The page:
Film Music Review
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THE APARTEMENT: Tracks 1-14 -- music composed by Adolph Deutsch

IRMA LA DOUCE: Track 15 -- music composed by Andre Previn

THE FORTUNE COOKIE: Tracks 16-26 -- music composed by Andre Previn

Total Playing Time = 65:48

Produced for CD Release by Bruce Kimmel. Mastered by James Nelson.
Art Direction & Package Design by Doug Harvey.

This CD is limited to 1,000 copies.

KritzerlandKR 20013-2

Rating: ***1/2

During the 1950s and '60s the movie theme seemed to be more important than the score itself as far as record sales. Thus, the Theme from THE APARTMENT by the piano duo of Ferrante and Teicher became a big hit, reaching the No. 10 spot on the Billboard Chart in 1960. And that theme wasn't even written by Adolph Deutsch, who composed the rest of the score for THE APARTMENT. The composer of the theme was British composer Charles Williams, who had composed it for an earlier film, THE ROMANTIC AGE, as Bruce Kimmel indicates in his chatty CD notes. While that theme is what most people would recognize from THE APARTMENT, that is a shame because there is a lot of good '60s jazz music in this score.

For example, "Lonely Room" (track 2, 3:09), a silky smooth jazz number which just reeks of heartbreak and loneliness which applies to the life of C.C. Baxter (Jack Lemmon), who loans his apartment to his bosses in the office for their sexual escapades. This theme is also repeated on other tracks, such as "Kicked In The Head" (track 11, 2:46).

There are also upbeat cues, like "Tavern in Town" (track 6, 1:36), a really snappy little jazz setting of an old pop song. The next track, "Hong Kong Blues"(3:17) slows things down with subdued bluesy number and various jazz musicians get their turn to play solos.

One of the key discoveries in THE APARTMENT is the appearance of a now world famous film composer, who at that time was a staff pianist at the studio. In one scene in the Chinese restaurant when Mr. Jeff Sheldrake (Fred MacMurray) and Fran Kubelik (Shirley MacLaine) have a rendevous and who is that pianist playing the theme from THE APARTMENT? It is none other than -- John Williams -- and with lots of hair too! And you can thematic elements that would appear later in John Williams scores, such as the beginning of "Career March" (track 9, 3:06). Similar marches would appear in such Williams scores as 1941 and RAIDERS OF THE LOST ARK.

The final cue, "This Night" (track 14, 3:26), is a lively dance song titled "Madalena" by Ary Macedo and Ayrton Amorim, that ends this film soundtrack with some bright and breezy music.

Though THE APARTMENT received 5 Oscars, Adolph Deutsch did not receive any nomination, but the LP album did receive a Grammy nomination for Best Soundtrack Album.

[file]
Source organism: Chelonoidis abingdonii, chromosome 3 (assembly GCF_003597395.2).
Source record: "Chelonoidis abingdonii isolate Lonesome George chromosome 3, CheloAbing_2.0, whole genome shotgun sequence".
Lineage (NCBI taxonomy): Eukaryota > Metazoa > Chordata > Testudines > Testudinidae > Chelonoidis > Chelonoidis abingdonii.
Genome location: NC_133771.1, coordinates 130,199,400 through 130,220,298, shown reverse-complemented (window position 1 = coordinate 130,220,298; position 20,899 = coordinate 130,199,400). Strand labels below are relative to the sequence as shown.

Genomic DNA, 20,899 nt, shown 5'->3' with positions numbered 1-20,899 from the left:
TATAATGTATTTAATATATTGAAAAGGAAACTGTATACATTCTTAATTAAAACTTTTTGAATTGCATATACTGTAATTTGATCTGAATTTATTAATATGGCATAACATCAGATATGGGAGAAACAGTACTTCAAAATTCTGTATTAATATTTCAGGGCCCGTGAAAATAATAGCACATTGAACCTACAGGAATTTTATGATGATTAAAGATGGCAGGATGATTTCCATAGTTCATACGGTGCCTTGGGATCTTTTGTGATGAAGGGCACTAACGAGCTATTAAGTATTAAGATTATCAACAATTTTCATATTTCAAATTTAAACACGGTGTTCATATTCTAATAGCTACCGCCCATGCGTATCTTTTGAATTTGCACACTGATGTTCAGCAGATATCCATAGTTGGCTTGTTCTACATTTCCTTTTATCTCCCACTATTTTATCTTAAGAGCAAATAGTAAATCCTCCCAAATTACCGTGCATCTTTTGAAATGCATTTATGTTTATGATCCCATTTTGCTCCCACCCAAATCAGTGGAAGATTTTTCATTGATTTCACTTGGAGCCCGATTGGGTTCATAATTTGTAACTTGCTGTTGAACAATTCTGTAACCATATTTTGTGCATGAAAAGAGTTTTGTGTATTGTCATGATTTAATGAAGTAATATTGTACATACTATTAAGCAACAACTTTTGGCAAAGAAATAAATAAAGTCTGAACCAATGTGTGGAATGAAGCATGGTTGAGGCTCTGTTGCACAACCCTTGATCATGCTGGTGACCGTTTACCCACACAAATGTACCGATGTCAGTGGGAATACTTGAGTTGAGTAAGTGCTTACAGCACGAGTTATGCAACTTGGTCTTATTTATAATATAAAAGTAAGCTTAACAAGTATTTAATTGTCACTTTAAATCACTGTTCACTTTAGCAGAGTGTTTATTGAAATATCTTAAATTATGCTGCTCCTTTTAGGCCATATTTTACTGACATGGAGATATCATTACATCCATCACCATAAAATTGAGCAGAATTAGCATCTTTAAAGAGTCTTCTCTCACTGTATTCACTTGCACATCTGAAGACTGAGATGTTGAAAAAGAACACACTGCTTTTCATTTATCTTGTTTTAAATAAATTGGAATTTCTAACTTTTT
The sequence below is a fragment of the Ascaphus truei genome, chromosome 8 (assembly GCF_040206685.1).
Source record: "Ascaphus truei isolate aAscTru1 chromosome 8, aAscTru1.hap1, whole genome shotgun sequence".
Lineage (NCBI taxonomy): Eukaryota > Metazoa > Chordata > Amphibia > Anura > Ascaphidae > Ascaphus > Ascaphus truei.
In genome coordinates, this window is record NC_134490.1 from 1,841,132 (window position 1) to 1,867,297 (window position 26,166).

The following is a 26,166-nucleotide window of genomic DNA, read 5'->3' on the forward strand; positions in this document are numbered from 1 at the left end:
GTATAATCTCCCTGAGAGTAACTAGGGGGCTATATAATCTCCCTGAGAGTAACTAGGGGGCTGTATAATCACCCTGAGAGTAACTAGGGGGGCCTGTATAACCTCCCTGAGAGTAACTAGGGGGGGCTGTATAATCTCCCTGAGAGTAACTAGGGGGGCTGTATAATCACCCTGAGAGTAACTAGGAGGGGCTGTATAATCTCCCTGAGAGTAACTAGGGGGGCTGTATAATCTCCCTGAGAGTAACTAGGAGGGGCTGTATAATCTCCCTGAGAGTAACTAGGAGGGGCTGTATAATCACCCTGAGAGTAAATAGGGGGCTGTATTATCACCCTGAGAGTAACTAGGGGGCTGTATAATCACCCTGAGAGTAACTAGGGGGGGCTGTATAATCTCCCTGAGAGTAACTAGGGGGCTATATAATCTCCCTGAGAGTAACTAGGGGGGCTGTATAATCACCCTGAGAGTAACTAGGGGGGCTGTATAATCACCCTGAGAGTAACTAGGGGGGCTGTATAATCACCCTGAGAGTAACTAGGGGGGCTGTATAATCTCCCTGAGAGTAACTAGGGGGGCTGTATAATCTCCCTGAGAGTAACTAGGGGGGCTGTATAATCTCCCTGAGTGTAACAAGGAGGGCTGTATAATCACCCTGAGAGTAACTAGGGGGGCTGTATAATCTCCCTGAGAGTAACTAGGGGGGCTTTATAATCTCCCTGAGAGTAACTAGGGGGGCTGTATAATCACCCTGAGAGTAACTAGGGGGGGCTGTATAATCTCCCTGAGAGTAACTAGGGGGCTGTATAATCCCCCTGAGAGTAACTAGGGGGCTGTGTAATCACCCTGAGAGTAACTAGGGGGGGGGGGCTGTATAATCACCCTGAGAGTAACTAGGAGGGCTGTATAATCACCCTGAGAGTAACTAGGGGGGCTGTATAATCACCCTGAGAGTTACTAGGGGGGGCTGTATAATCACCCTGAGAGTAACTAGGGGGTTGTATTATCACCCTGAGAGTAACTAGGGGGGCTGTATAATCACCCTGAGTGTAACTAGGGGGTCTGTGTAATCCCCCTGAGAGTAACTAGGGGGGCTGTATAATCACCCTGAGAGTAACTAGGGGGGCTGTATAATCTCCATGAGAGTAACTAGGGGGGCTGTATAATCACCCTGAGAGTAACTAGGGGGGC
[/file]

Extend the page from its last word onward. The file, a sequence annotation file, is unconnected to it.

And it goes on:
The remainder of this CD consists of two memorable scores by Andre Previn, which are quite different than for THE APARTMENT.

There is the rhythmically dynamic Main Title music (3:54) from IRMA LA DOUCE. This score was awarded an Oscar for Best Music, Scoring of Music, Adaptation or Treatment, to
André Previn

The next eleven tracks are devoted to THE FORTUNE COOKIE, that made a star out of Walter Matthau, playing a crooked lawyer who gets his brother-in-law (Jack Lemmon) to fake an injury. The Main Title (track 16, 1:26) is a jagged theme which includes an arrangement of the pop song, "You'd Be So Nice To Come Home To," heard again on track 21 with an unnamed vocalist.

"The Bad Guys" (track 17, 2:58) is a delightfully sleazy theme with baritone sax playing the theme and evoking the sneaky nature of the deed.

Previn's score is a wonderful mix of the right amount of variety, alternating jazz cues, like "The Caper" (track 23), with more traditional cues, like the charming waltz-like love theme ("An Old Roomate", track 22).


It is worth noting that the two main soundtracks on this CD both feature the versatile comedic actor, Jack Lemmon, who as usual, is excellent in both roles. And both films also have very fine jazz film scores by Adolph Deutsch and Andre Previn. They were previously released on an expensive CD set, "The MGM Film Music Treasury," from Film Score Monthly. Bruce Kimmel writes in his booklet notes that the liner notes can be found at their website:

I would have preferred to have the liner notes available in the CD booklet rather than have to hunt for them on the Film Score Monthly website. Though you have to go hunt for the notes, it is great to have these two fine film scores available on one single CD. The recorded sound is excellent.

This Kritzerland CD is well worth adding to your collection of vintage film scores.

-- Roger Hall, 30 September 2009


Also recommended are these DVDs...


The Apartment (Collector's Edition)

THE APARTMENT (Collector's Edition)



The Fortune Cookie






Billy Wilder Gift Set (The Apartment / The Fortune Cookie / Some Like it Hot / Kiss Me Stupid)

Billy Wilder Gift DVD Set (4 films)






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FMR Fall Issue 2009


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